Runtime: 152 mins (approx.)
Director/Screenwriter: Rian Johnson
Stars: Daisy Ridley, Adam Driver, Mark Hamill, Carrie Fisher

Justice League – Film Review

It’s difficult to overstate just how much the DCEU needed Wonder Woman. After the dour and mean-spirited Batman V Superman and the full-metal racket of Suicide Squad, Gal Gadot’s virtuous Themysciran warrior was a Wonder-ful leap forward for the franchise, finally placing an endearing superhero at the heart of an entertaining movie that was as witty and inventive and it was groundbreaking.

If the success of Diana Prince’s first solo-outing offered the chance for the DCEU to shift gears, it’s one Justice League fails to take. Visually ugly, boring and repetitive, this souped-up superhero team-up is a return to the murky aesthetic, sketchy characters and chaotic action that have continuously dogged the series since its conception.

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Tonally, the movie is all over the place, clumsily attempting to stitch together it’s disparate elements into an uninspiring whole. This is most noticeable during a labourious opening act which swings wildly between a grim and gritty Gotham, the shimmering lands of Themyscira and the submerged ruins of Atlantis as Bruce Wayne (Ben Affleck) grumpily tries to recruit a mis-mash of meta humans and ancient gods to his nebulous cause.

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It’s several months after the ‘death’ of Superman and the absence of the son of Krypton has encouraged exiled God Steppenwolf (Ciarán Hinds) and his army of buzzing Parademons to invade Earth in search of three cosmic MacGuffin boxes that, when combined, posses the power to destroy the universe. Realising that a seven foot supernatural warrior with a magic axe might pose more of a threat than a bunch exploding wind-up penguins, Batman assembles a ramshackle band of super-beings to help him defeat Darkseid’s right-hand man and prevent the world from becoming an apocalyptic wasteland.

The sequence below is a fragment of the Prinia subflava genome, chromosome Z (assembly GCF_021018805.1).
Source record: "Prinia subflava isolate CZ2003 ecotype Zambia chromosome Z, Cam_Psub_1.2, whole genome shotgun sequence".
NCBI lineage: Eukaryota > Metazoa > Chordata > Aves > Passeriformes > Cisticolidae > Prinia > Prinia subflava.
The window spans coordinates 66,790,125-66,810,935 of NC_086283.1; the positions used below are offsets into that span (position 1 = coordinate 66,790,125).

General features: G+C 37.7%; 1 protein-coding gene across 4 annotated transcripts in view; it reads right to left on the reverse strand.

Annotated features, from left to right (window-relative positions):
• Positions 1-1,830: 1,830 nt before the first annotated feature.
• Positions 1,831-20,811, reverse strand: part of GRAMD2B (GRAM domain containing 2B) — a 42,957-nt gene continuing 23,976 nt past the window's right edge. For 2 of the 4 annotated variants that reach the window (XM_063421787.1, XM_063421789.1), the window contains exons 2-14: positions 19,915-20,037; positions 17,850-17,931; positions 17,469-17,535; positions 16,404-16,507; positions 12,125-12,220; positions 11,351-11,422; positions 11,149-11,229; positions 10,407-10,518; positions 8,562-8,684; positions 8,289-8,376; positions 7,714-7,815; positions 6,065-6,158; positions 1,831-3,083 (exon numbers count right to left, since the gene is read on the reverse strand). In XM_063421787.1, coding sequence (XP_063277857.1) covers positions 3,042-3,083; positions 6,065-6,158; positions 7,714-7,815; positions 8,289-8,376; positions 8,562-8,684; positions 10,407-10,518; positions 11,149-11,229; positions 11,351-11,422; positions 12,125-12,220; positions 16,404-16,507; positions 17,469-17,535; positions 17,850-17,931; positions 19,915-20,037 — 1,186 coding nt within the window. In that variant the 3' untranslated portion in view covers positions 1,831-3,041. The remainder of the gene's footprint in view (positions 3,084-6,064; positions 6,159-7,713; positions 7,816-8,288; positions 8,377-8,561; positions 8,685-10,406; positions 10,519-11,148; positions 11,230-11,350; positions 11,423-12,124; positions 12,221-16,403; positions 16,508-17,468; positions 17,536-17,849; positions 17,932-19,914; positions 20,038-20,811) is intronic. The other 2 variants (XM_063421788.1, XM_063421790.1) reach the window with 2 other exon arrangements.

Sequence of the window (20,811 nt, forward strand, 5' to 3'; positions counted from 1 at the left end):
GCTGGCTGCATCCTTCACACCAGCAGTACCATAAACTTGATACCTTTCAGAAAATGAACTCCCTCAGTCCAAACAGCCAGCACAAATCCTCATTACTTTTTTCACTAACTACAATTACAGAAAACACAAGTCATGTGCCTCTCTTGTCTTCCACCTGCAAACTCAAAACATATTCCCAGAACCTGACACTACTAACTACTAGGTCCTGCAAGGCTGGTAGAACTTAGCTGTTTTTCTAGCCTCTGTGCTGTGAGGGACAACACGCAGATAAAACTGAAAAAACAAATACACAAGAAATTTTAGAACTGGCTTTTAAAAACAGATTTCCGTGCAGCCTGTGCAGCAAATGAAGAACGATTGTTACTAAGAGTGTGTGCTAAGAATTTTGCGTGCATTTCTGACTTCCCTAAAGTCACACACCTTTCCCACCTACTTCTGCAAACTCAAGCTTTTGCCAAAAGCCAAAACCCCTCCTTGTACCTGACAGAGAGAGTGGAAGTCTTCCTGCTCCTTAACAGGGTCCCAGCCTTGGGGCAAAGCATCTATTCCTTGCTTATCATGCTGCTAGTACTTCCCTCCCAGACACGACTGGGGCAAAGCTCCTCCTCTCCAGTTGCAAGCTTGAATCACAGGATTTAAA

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Such a hackneyed plot holds few surprises, essentially following the tiresomely typical beats of a team-up movie – even the idea of an alien baddie invading Earth to unite a trio of cosmic trinkets is ripped straight from The Avengers. Perhaps that’s why the movie is in such an almighty rush to get down to business. Coming in at a trim two hours, it’s a brisk, breezy adventure – further leavened by an abundance of knowing gags, no doubt penned by Joss Whedon, who replaced director Zack Snyder after a family tragedy and here receives a writing credit.

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Yet this leaves very little time to get to know our new heroes and to dig down into the team dynamics. Like every other movie in the DCEU, Justice League is so eager to catch up with its Marvel rival that it assumes our connection with its characters rather than earning our affections. As a result, the planned emotional beats fail to pay off and the entire story descends into an underwhelming mess of ropey visual effects and lunkheaded plot developments – culminating an overblown finale featuring giant purple tentacle-things, flying zombie insects and a CGI monstrosity so sloppily developed it’ll make you yearn for the heady days of Doomsday and Superman playing computer-rendered whack-a-mole.

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Even so, there’s great fun to be had, particularly in scenes of the League together, bickering and bonding in a rapid-fire exchange of quips, and the cast play off each other extraordinarily well in the circumstances. Ezra Miller is the highlight as a whip-witted and overzealous The Flash, while Gadot once again radiates gravitas as Wonder Woman. Ray Fisher perhaps needs more fleshing out as the brooding Cyborg, though his digitised Frankenstein arch holds promise. Of the new recruits, Aquaman is by far the worst served, Jason Mamoa reduced to bellowing stock-jock phrases like ‘Oh yeah’ and ‘My man’, as if he’s a drunken frat boy rather than the heir to an ancient kingdom.